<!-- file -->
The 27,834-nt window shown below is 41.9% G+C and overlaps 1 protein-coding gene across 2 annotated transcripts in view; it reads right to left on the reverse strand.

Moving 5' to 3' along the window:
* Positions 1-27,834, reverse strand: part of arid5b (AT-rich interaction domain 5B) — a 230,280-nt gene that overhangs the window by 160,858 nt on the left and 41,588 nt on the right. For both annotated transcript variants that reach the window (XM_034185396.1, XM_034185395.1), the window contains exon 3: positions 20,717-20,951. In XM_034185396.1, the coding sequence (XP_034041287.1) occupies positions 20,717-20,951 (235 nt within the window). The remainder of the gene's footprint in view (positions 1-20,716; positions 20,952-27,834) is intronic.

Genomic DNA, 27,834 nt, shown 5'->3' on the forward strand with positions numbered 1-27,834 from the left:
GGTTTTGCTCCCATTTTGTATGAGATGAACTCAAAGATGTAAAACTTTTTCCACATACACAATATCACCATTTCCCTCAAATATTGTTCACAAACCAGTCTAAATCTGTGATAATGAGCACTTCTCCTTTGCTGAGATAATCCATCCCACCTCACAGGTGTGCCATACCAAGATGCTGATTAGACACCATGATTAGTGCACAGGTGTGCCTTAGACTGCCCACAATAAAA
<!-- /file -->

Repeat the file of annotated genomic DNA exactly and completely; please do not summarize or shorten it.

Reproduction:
The 27,834-nt window shown below is 41.9% G+C and overlaps 1 protein-coding gene across 2 annotated transcripts in view; it reads right to left on the reverse strand.

Moving 5' to 3' along the window:
* Positions 1-27,834, reverse strand: part of arid5b (AT-rich interaction domain 5B) — a 230,280-nt gene that overhangs the window by 160,858 nt on the left and 41,588 nt on the right. For both annotated transcript variants that reach the window (XM_034185396.1, XM_034185395.1), the window contains exon 3: positions 20,717-20,951. In XM_034185396.1, the coding sequence (XP_034041287.1) occupies positions 20,717-20,951 (235 nt within the window). The remainder of the gene's footprint in view (positions 1-20,716; positions 20,952-27,834) is intronic.

Genomic DNA, 27,834 nt, shown 5'->3' on the forward strand with positions numbered 1-27,834 from the left:
GGTTTTGCTCCCATTTTGTATGAGATGAACTCAAAGATGTAAAACTTTTTCCACATACACAATATCACCATTTCCCTCAAATATTGTTCACAAACCAGTCTAAATCTGTGATAATGAGCACTTCTCCTTTGCTGAGATAATCCATCCCACCTCACAGGTGTGCCATACCAAGATGCTGATTAGACACCATGATTAGTGCACAGGTGTGCCTTAGACTGCCCACAATAAAA